BACKGROUND: This study investigated the effect of past depression, past and current eating disorders (ED) on perinatal anxiety and depression in a large general population cohort of pregnant women, the Avon Longitudinal Study of Parents and Children (ALSPAC).
METHODS: Anxiety and depression were measured during and after pregnancy in 10,887 women using the Crown-Crisp Experiential Inventory and Edinburgh Postnatal Depression Scale. Women were grouped according to depression and ED history: past ED with (n = 123) and without past depression (n = 50), pregnancy ED symptoms with (n = 77) and without past depression (n = 159), past depression only (n = 818) and controls (n = 9,660). We compared the course of depression and anxiety with linear mixed-effect regression models; and probable depressive and anxiety disorders using logistic regression.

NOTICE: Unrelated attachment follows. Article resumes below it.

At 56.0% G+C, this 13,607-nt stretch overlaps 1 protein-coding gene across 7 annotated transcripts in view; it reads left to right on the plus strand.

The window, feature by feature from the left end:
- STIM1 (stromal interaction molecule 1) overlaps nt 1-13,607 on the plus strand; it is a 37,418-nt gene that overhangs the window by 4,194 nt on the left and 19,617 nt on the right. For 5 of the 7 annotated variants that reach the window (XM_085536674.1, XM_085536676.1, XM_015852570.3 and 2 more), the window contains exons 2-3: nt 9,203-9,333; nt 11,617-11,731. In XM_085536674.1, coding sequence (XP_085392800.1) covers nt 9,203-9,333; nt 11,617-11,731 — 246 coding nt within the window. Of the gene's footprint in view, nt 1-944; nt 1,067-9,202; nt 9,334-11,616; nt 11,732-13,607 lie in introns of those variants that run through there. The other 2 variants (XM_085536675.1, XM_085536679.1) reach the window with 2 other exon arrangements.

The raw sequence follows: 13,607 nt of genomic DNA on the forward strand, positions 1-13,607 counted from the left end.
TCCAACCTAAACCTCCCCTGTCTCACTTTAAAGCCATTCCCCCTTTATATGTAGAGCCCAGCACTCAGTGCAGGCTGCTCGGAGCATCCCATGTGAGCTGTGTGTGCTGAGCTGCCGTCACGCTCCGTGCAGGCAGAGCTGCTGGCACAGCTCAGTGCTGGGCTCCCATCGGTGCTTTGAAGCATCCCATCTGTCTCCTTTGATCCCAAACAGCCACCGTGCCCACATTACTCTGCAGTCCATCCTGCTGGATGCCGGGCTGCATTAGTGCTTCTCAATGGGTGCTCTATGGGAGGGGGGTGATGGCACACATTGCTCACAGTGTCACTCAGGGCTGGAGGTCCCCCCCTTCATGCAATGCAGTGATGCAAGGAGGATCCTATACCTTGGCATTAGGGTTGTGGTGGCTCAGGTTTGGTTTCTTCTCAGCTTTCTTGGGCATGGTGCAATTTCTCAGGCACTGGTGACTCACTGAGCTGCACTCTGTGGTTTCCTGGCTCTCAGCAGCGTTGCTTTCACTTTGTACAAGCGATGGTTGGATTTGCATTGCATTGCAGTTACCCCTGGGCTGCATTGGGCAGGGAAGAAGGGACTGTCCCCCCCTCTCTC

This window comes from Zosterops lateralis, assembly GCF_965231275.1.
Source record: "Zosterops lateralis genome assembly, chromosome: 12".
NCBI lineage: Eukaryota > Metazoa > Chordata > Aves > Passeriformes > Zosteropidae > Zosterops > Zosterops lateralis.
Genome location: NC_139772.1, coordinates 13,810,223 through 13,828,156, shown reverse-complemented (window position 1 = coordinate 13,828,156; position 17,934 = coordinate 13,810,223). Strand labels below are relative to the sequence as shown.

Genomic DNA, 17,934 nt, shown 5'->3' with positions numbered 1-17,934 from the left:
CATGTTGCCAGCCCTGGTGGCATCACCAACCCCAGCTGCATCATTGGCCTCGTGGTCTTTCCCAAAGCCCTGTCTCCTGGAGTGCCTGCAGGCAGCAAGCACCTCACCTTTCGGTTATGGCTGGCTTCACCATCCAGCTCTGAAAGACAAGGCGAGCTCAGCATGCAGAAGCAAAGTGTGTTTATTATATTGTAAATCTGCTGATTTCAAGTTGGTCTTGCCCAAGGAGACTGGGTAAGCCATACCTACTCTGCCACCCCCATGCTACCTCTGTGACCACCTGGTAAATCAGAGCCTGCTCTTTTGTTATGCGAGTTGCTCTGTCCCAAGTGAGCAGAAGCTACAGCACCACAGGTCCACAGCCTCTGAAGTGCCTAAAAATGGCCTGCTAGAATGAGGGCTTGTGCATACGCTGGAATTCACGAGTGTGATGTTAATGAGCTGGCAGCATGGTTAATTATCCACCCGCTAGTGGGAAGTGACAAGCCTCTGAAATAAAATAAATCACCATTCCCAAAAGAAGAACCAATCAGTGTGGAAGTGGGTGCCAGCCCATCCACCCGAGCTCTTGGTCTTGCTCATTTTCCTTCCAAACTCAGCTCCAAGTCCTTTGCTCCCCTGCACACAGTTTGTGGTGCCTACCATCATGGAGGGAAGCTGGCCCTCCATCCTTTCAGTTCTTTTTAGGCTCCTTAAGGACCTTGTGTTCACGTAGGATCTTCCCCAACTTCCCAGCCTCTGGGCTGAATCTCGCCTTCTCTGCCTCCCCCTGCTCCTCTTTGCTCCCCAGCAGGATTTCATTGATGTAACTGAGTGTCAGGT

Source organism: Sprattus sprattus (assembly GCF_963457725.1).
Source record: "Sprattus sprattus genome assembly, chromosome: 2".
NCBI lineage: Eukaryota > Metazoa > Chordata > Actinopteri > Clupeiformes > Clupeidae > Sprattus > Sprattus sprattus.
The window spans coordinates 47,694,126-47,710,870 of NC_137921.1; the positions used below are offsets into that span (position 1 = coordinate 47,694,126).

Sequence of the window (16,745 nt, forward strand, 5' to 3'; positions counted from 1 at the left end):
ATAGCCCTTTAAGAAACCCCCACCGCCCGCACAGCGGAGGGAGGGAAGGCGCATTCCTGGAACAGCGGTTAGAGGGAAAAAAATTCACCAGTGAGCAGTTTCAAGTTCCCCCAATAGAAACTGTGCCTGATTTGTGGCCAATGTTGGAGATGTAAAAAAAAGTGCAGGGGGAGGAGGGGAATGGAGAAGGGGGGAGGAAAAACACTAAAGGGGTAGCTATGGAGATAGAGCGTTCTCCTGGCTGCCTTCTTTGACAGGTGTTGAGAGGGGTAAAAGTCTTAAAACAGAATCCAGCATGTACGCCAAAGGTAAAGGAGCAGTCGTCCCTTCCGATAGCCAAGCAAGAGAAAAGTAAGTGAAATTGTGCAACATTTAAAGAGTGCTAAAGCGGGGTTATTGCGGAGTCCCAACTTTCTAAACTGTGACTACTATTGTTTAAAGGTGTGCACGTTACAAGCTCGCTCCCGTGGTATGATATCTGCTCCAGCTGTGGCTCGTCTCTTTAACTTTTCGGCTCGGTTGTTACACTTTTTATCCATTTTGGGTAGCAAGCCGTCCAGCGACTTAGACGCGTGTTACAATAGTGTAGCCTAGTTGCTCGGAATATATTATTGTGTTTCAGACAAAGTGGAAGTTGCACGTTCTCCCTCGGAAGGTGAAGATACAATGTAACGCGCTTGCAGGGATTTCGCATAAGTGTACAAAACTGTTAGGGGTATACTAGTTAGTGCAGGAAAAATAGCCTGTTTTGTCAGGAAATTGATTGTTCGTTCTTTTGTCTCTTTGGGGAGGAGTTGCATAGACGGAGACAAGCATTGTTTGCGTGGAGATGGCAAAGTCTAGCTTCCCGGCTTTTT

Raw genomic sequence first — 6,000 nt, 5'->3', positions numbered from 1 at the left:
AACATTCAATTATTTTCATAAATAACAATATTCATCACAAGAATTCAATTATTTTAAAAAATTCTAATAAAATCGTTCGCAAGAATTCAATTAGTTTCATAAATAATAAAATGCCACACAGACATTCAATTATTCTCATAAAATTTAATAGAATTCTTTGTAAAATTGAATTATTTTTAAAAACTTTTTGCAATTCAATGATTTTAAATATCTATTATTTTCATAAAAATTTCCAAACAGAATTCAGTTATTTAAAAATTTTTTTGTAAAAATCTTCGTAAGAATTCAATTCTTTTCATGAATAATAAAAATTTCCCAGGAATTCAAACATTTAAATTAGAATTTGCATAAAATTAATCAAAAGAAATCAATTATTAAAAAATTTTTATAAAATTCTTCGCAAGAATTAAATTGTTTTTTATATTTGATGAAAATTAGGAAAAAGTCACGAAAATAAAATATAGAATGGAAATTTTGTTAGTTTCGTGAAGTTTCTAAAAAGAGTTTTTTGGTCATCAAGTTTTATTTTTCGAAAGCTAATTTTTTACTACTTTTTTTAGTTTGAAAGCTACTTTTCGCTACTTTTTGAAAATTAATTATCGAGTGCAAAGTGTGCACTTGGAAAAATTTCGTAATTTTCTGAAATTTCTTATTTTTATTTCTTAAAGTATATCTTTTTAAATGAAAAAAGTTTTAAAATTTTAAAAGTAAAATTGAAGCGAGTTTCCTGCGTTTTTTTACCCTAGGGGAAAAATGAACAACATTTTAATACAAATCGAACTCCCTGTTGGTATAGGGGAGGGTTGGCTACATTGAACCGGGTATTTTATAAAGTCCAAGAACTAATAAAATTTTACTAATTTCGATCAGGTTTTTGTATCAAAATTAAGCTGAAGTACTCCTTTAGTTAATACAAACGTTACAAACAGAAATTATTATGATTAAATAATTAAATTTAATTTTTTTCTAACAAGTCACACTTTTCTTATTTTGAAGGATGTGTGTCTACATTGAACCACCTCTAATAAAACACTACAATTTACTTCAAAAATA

RESULTS: Women with both past depression and past/current ED had high anxiety and depression across time perinatally; this was most marked in the group with pregnancy ED symptoms and past depression (b coefficient:5.1 (95% CI: 4.1-6.1), p < 0.0001), especially at 8 months post-partum. At 18 weeks in pregnancy all women (apart from those with past ED only) had a higher risk for a probable depressive and anxiety disorder compared to controls. At 8 months post-partum pregnancy ED symptoms and/or past depression conferred the highest risk for a probable depressive and anxiety disorder.
LIMITATIONS: Data were based on self-report. There was some selective attrition.
CONCLUSIONS: Pregnancy ED symptoms and past depression have an additive effect in increasing the risk for depression and anxiety perinatally. Screening at risk women for anxiety and depression in the perinatal period might be beneficial.